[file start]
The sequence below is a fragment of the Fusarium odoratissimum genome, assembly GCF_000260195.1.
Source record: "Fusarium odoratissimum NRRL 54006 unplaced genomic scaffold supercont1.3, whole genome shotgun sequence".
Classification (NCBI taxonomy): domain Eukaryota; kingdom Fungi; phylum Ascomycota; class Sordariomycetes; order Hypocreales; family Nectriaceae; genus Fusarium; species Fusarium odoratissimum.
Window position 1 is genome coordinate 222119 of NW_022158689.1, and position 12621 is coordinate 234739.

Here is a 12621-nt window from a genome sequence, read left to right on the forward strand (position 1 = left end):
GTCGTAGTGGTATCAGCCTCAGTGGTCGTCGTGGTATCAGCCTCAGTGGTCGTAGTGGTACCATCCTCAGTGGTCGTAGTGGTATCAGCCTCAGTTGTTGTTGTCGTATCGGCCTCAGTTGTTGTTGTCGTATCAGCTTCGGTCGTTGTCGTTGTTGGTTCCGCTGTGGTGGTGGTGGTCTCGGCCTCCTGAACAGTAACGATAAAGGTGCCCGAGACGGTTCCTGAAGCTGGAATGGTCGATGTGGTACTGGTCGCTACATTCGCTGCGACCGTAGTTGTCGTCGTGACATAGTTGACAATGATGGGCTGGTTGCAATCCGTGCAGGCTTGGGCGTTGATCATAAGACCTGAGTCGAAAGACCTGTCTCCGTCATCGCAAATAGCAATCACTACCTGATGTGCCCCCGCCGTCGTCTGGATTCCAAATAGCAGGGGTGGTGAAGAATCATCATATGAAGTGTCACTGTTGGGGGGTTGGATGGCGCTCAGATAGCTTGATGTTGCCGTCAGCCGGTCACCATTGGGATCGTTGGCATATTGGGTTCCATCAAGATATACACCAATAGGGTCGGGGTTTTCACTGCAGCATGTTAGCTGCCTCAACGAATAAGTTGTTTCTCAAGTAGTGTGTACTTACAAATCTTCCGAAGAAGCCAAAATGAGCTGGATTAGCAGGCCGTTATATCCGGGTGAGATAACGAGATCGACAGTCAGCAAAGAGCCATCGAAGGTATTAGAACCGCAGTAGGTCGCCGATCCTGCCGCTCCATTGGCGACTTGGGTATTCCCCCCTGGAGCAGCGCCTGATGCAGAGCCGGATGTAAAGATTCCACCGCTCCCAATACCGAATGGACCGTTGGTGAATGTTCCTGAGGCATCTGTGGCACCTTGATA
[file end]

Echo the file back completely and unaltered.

The sequence below is a fragment of the Fusarium odoratissimum genome, assembly GCF_000260195.1.
Source record: "Fusarium odoratissimum NRRL 54006 unplaced genomic scaffold supercont1.3, whole genome shotgun sequence".
Classification (NCBI taxonomy): domain Eukaryota; kingdom Fungi; phylum Ascomycota; class Sordariomycetes; order Hypocreales; family Nectriaceae; genus Fusarium; species Fusarium odoratissimum.
Window position 1 is genome coordinate 222119 of NW_022158689.1, and position 12621 is coordinate 234739.

Here is a 12621-nt window from a genome sequence, read left to right on the forward strand (position 1 = left end):
GTCGTAGTGGTATCAGCCTCAGTGGTCGTCGTGGTATCAGCCTCAGTGGTCGTAGTGGTACCATCCTCAGTGGTCGTAGTGGTATCAGCCTCAGTTGTTGTTGTCGTATCGGCCTCAGTTGTTGTTGTCGTATCAGCTTCGGTCGTTGTCGTTGTTGGTTCCGCTGTGGTGGTGGTGGTCTCGGCCTCCTGAACAGTAACGATAAAGGTGCCCGAGACGGTTCCTGAAGCTGGAATGGTCGATGTGGTACTGGTCGCTACATTCGCTGCGACCGTAGTTGTCGTCGTGACATAGTTGACAATGATGGGCTGGTTGCAATCCGTGCAGGCTTGGGCGTTGATCATAAGACCTGAGTCGAAAGACCTGTCTCCGTCATCGCAAATAGCAATCACTACCTGATGTGCCCCCGCCGTCGTCTGGATTCCAAATAGCAGGGGTGGTGAAGAATCATCATATGAAGTGTCACTGTTGGGGGGTTGGATGGCGCTCAGATAGCTTGATGTTGCCGTCAGCCGGTCACCATTGGGATCGTTGGCATATTGGGTTCCATCAAGATATACACCAATAGGGTCGGGGTTTTCACTGCAGCATGTTAGCTGCCTCAACGAATAAGTTGTTTCTCAAGTAGTGTGTACTTACAAATCTTCCGAAGAAGCCAAAATGAGCTGGATTAGCAGGCCGTTATATCCGGGTGAGATAACGAGATCGACAGTCAGCAAAGAGCCATCGAAGGTATTAGAACCGCAGTAGGTCGCCGATCCTGCCGCTCCATTGGCGACTTGGGTATTCCCCCCTGGAGCAGCGCCTGATGCAGAGCCGGATGTAAAGATTCCACCGCTCCCAATACCGAATGGACCGTTGGTGAATGTTCCTGAGGCATCTGTGGCACCTTGATA